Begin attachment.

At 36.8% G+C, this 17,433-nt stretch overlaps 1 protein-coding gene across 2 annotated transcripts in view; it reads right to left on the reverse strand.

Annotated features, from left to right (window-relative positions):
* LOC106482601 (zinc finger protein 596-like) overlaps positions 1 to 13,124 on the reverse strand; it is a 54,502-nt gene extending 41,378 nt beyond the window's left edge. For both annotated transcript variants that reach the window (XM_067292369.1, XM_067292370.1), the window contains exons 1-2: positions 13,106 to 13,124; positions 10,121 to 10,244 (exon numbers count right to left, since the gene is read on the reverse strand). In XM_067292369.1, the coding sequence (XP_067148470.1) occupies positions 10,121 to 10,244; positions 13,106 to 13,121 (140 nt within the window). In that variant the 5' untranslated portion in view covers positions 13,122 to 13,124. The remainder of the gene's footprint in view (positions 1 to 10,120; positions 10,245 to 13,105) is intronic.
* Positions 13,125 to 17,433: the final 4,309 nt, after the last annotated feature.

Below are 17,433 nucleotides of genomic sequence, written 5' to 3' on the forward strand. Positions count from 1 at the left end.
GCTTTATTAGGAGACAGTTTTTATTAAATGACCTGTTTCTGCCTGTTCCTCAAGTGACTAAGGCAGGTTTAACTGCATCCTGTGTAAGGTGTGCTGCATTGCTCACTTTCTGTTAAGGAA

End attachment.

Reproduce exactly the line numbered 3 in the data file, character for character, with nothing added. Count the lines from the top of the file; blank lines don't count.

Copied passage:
* LOC106482601 (zinc finger protein 596-like) overlaps positions 1 to 13,124 on the reverse strand; it is a 54,502-nt gene extending 41,378 nt beyond the window's left edge. For both annotated transcript variants that reach the window (XM_067292369.1, XM_067292370.1), the window contains exons 1-2: positions 13,106 to 13,124; positions 10,121 to 10,244 (exon numbers count right to left, since the gene is read on the reverse strand). In XM_067292369.1, the coding sequence (XP_067148470.1) occupies positions 10,121 to 10,244; positions 13,106 to 13,121 (140 nt within the window). In that variant the 5' untranslated portion in view covers positions 13,122 to 13,124. The remainder of the gene's footprint in view (positions 1 to 10,120; positions 10,245 to 13,105) is intronic.